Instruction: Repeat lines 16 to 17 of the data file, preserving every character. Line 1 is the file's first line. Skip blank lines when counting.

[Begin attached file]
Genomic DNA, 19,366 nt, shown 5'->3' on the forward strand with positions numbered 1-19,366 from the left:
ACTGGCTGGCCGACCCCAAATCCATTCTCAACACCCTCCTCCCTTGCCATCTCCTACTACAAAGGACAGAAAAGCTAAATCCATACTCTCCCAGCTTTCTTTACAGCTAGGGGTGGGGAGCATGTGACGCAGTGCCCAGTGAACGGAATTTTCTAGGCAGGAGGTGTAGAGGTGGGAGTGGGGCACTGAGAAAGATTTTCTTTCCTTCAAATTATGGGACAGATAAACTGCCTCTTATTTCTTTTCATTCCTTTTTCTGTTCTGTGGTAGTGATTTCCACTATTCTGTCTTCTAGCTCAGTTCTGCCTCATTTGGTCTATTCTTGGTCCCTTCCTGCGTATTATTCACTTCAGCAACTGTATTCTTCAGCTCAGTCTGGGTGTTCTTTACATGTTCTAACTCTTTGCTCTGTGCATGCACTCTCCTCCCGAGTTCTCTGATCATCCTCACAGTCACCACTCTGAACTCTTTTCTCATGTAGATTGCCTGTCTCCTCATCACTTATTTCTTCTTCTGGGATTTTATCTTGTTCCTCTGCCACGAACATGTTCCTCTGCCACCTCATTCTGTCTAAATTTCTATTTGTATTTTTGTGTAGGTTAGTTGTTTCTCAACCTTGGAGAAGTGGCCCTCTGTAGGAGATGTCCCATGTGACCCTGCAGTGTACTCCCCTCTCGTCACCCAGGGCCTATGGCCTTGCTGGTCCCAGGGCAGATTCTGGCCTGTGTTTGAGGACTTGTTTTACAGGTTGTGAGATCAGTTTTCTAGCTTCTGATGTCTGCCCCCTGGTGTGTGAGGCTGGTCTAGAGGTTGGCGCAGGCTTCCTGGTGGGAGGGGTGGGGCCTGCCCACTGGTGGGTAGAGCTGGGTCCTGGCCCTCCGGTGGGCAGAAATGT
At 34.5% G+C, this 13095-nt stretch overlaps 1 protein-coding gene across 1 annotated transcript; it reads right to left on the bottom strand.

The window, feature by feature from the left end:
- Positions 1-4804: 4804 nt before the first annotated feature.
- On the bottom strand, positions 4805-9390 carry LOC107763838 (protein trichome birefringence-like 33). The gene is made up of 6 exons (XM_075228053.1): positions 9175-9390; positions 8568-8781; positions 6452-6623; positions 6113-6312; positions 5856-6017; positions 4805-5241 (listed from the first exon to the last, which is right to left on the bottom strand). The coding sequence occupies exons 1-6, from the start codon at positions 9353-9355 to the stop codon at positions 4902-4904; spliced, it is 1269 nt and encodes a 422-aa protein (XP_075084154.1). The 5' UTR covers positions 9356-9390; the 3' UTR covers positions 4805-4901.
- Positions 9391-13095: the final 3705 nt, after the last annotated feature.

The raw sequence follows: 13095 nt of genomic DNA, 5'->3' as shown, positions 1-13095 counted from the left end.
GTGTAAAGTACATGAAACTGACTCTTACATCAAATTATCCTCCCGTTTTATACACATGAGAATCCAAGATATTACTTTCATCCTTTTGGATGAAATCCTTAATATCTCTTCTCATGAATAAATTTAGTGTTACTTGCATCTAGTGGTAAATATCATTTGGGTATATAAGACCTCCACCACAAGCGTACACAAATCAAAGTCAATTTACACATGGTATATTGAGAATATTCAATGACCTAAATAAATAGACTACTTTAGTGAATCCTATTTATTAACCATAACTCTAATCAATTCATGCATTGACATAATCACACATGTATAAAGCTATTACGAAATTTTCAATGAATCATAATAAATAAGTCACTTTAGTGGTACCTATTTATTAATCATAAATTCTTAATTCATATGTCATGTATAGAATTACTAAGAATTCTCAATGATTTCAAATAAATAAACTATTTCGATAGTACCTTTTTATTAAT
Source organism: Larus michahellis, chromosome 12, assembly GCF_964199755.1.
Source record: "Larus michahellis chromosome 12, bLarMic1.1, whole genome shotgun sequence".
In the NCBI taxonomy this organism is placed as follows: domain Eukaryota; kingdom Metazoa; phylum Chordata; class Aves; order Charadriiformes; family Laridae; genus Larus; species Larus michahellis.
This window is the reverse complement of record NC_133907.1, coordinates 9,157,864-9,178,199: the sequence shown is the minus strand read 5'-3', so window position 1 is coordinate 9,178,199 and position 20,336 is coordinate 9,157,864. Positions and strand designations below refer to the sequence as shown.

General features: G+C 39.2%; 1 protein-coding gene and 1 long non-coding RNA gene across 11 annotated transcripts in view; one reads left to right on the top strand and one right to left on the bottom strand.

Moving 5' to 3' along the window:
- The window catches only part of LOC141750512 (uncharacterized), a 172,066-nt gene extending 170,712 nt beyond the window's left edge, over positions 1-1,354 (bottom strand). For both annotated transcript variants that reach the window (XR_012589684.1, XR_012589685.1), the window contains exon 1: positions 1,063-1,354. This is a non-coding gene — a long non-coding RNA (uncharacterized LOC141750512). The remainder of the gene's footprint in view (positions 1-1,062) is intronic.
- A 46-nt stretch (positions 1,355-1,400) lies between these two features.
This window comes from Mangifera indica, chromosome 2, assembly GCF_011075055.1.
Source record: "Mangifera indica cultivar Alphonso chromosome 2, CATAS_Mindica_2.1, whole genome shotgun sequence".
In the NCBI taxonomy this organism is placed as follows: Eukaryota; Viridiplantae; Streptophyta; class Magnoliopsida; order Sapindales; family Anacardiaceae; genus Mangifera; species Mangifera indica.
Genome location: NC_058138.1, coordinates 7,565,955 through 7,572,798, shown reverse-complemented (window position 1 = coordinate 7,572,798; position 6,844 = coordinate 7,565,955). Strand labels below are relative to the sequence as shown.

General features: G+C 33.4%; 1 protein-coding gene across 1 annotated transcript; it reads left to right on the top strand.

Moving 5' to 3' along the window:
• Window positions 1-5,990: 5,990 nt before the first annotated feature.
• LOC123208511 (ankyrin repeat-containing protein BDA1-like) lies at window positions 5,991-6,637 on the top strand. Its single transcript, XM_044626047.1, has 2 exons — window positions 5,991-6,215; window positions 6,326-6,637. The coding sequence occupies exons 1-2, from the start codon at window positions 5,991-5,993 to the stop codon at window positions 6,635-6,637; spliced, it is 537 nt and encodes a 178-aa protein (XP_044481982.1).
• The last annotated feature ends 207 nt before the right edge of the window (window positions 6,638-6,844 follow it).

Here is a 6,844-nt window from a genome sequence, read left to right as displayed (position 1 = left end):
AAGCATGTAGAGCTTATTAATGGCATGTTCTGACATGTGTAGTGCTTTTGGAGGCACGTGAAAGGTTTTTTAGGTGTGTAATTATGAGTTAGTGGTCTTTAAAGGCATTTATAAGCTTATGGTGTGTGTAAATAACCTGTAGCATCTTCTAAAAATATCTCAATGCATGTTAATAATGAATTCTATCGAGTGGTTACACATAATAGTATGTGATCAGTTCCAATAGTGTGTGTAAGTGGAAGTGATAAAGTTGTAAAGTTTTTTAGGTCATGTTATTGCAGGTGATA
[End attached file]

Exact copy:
- The window catches only part of LOC141750512 (uncharacterized), a 172,066-nt gene extending 170,712 nt beyond the window's left edge, over positions 1-1,354 (bottom strand). For both annotated transcript variants that reach the window (XR_012589684.1, XR_012589685.1), the window contains exon 1: positions 1,063-1,354. This is a non-coding gene — a long non-coding RNA (uncharacterized LOC141750512). The remainder of the gene's footprint in view (positions 1-1,062) is intronic.
- A 46-nt stretch (positions 1,355-1,400) lies between these two features.